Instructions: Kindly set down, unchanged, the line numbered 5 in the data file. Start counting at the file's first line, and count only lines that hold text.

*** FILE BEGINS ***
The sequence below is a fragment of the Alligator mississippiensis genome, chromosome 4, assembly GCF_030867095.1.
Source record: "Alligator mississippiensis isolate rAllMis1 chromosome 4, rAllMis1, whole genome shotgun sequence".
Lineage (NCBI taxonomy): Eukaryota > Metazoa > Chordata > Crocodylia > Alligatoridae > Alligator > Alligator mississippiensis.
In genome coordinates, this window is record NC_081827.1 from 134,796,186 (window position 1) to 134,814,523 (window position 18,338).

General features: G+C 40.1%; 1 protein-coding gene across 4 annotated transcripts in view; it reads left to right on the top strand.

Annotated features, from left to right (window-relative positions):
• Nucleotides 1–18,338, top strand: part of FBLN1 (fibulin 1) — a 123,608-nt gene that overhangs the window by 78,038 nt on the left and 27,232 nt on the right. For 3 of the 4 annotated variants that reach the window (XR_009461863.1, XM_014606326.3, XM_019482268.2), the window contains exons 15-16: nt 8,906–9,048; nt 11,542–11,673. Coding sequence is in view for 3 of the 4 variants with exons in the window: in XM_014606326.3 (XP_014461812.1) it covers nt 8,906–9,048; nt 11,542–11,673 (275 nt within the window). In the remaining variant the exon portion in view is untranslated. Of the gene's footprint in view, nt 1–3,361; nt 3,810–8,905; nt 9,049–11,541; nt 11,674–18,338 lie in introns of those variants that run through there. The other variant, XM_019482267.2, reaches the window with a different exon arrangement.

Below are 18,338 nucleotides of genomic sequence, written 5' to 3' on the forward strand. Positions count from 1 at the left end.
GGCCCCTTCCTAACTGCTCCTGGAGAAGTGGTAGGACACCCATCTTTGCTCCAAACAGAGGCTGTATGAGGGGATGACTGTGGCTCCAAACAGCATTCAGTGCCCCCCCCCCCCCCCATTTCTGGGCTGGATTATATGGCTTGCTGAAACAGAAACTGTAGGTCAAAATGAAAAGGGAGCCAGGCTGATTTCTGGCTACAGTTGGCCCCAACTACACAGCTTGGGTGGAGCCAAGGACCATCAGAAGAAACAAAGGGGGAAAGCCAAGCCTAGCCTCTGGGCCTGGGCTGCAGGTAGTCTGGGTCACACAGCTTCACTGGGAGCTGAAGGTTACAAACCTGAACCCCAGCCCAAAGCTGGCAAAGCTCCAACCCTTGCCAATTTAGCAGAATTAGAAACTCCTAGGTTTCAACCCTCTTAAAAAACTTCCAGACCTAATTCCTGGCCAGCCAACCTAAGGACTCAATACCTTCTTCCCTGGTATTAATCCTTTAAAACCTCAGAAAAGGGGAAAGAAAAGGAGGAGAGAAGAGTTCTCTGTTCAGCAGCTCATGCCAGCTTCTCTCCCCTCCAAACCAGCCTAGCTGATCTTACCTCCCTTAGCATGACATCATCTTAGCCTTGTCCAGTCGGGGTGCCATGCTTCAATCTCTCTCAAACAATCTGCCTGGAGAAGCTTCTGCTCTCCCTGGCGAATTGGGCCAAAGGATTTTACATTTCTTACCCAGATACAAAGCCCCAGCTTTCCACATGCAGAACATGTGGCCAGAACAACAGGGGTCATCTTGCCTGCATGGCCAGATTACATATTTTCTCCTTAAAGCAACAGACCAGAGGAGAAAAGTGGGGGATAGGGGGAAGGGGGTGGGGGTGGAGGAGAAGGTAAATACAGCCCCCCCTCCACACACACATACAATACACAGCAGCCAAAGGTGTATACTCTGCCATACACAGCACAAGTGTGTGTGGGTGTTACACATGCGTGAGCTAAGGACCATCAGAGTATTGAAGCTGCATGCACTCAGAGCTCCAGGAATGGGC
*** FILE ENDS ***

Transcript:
General features: G+C 40.1%; 1 protein-coding gene across 4 annotated transcripts in view; it reads left to right on the top strand.